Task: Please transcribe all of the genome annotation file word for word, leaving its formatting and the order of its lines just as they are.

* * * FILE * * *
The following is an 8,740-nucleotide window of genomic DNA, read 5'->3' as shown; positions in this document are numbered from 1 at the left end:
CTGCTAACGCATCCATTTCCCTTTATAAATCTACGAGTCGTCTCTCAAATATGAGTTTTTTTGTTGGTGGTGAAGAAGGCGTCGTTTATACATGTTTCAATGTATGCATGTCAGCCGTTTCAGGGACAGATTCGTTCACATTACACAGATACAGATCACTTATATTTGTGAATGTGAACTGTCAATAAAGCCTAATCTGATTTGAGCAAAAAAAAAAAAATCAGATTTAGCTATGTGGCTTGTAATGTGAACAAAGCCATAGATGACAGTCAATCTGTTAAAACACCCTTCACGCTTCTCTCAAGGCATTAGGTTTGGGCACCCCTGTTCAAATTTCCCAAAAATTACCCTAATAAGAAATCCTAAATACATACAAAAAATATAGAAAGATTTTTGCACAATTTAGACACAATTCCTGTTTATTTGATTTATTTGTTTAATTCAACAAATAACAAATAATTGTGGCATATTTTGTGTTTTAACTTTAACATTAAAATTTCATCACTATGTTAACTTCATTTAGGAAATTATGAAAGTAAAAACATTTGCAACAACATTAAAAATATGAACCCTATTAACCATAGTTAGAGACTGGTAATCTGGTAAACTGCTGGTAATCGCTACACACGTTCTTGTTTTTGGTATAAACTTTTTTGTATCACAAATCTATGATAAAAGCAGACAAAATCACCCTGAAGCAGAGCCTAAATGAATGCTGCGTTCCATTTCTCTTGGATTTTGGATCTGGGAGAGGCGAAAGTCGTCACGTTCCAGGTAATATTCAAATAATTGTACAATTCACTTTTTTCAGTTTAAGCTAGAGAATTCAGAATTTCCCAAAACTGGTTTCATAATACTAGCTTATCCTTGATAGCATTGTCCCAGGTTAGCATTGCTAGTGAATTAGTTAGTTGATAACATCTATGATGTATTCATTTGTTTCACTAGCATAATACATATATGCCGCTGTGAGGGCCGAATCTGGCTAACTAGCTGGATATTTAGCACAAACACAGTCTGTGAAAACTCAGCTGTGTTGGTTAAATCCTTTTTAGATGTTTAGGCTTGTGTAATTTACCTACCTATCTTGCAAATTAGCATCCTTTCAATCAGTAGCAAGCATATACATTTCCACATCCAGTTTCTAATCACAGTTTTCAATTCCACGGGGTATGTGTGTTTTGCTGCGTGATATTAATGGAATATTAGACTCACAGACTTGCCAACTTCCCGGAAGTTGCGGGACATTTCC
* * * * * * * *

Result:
The following is an 8,740-nucleotide window of genomic DNA, read 5'->3' as shown; positions in this document are numbered from 1 at the left end:
CTGCTAACGCATCCATTTCCCTTTATAAATCTACGAGTCGTCTCTCAAATATGAGTTTTTTTGTTGGTGGTGAAGAAGGCGTCGTTTATACATGTTTCAATGTATGCATGTCAGCCGTTTCAGGGACAGATTCGTTCACATTACACAGATACAGATCACTTATATTTGTGAATGTGAACTGTCAATAAAGCCTAATCTGATTTGAGCAAAAAAAAAAAAATCAGATTTAGCTATGTGGCTTGTAATGTGAACAAAGCCATAGATGACAGTCAATCTGTTAAAACACCCTTCACGCTTCTCTCAAGGCATTAGGTTTGGGCACCCCTGTTCAAATTTCCCAAAAATTACCCTAATAAGAAATCCTAAATACATACAAAAAATATAGAAAGATTTTTGCACAATTTAGACACAATTCCTGTTTATTTGATTTATTTGTTTAATTCAACAAATAACAAATAATTGTGGCATATTTTGTGTTTTAACTTTAACATTAAAATTTCATCACTATGTTAACTTCATTTAGGAAATTATGAAAGTAAAAACATTTGCAACAACATTAAAAATATGAACCCTATTAACCATAGTTAGAGACTGGTAATCTGGTAAACTGCTGGTAATCGCTACACACGTTCTTGTTTTTGGTATAAACTTTTTTGTATCACAAATCTATGATAAAAGCAGACAAAATCACCCTGAAGCAGAGCCTAAATGAATGCTGCGTTCCATTTCTCTTGGATTTTGGATCTGGGAGAGGCGAAAGTCGTCACGTTCCAGGTAATATTCAAATAATTGTACAATTCACTTTTTTCAGTTTAAGCTAGAGAATTCAGAATTTCCCAAAACTGGTTTCATAATACTAGCTTATCCTTGATAGCATTGTCCCAGGTTAGCATTGCTAGTGAATTAGTTAGTTGATAACATCTATGATGTATTCATTTGTTTCACTAGCATAATACATATATGCCGCTGTGAGGGCCGAATCTGGCTAACTAGCTGGATATTTAGCACAAACACAGTCTGTGAAAACTCAGCTGTGTTGGTTAAATCCTTTTTAGATGTTTAGGCTTGTGTAATTTACCTACCTATCTTGCAAATTAGCATCCTTTCAATCAGTAGCAAGCATATACATTTCCACATCCAGTTTCTAATCACAGTTTTCAATTCCACGGGGTATGTGTGTTTTGCTGCGTGATATTAATGGAATATTAGACTCACAGACTTGCCAACTTCCCGGAAGTTGCGGGACATTTCC